BACKGROUND AND SCOPE
Significant progress has been made over the past two decades in the development of screening and diagnostic instruments for autism spectrum disorders (ASDs). This article reviews this progress, including recent innovations, focussing on those instruments for which the strongest research data on validity exists, and then addresses issues arising from their use in clinical settings.
Research studies have evaluated the ability of screens to prospectively identify cases of ASD in population-based and clinically referred samples, as well as the accuracy of diagnostic instruments to map onto 'gold standard' clinical best estimate diagnosis. However, extension of the findings to clinical services must be done with caution, with a full understanding that instrument properties are sample-specific. Furthermore, we are limited by the lack of a true test for ASD which remains a behaviourally defined disorder. In addition, screening and diagnostic instruments help clinicians least in the cases where they are most in want of direction, as their accuracy will always be lower for marginal cases.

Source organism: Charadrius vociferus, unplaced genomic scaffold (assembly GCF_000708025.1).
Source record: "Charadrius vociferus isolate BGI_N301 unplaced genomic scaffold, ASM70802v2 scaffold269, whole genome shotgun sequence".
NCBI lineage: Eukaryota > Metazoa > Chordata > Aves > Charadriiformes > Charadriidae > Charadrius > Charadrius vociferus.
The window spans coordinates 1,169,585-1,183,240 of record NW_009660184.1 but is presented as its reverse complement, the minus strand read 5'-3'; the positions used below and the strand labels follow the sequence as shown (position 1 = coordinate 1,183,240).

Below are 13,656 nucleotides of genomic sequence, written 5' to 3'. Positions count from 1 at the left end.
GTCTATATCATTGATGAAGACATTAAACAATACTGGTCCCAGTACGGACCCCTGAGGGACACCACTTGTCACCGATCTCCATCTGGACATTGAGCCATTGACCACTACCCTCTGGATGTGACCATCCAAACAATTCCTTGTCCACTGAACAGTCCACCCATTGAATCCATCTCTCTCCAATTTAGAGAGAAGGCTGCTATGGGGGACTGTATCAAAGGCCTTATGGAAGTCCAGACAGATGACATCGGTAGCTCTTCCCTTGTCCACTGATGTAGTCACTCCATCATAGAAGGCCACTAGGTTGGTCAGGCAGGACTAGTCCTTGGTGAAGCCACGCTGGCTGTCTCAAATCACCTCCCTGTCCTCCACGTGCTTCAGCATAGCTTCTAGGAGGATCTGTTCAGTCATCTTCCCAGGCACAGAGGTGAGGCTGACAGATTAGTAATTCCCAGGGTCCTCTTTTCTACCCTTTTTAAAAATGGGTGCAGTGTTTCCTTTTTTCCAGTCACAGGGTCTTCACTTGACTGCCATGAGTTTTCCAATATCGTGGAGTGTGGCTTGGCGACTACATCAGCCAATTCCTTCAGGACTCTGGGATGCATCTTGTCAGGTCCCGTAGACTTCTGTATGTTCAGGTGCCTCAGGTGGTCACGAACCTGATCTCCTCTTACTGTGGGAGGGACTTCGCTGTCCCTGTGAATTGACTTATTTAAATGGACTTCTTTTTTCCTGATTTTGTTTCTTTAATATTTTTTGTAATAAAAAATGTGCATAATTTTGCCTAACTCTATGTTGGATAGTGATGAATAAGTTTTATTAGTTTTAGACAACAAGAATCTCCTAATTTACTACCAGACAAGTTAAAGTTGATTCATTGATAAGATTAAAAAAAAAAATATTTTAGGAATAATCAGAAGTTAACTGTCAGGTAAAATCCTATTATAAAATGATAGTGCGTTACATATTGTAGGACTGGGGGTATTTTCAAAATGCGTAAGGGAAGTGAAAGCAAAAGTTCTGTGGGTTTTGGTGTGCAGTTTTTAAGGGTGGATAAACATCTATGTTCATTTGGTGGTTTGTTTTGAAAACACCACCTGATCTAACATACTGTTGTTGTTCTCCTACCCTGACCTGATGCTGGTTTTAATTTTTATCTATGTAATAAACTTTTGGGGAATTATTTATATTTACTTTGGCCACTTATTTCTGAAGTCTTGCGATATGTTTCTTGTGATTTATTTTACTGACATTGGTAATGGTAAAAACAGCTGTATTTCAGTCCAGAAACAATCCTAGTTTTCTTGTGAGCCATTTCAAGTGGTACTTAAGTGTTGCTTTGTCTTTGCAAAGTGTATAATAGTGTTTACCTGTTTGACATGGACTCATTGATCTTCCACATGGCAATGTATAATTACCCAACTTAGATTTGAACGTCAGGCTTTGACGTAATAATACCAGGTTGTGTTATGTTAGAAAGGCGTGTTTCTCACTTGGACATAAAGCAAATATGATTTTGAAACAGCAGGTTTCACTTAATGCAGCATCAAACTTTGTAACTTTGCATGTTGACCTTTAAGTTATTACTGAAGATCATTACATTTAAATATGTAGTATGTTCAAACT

Instruments help clinicians to collect detailed, structured information and increase accuracy and reliability of referral for in-depth assessment and recommendations for support, but further research is needed to refine their effective use in clinical settings.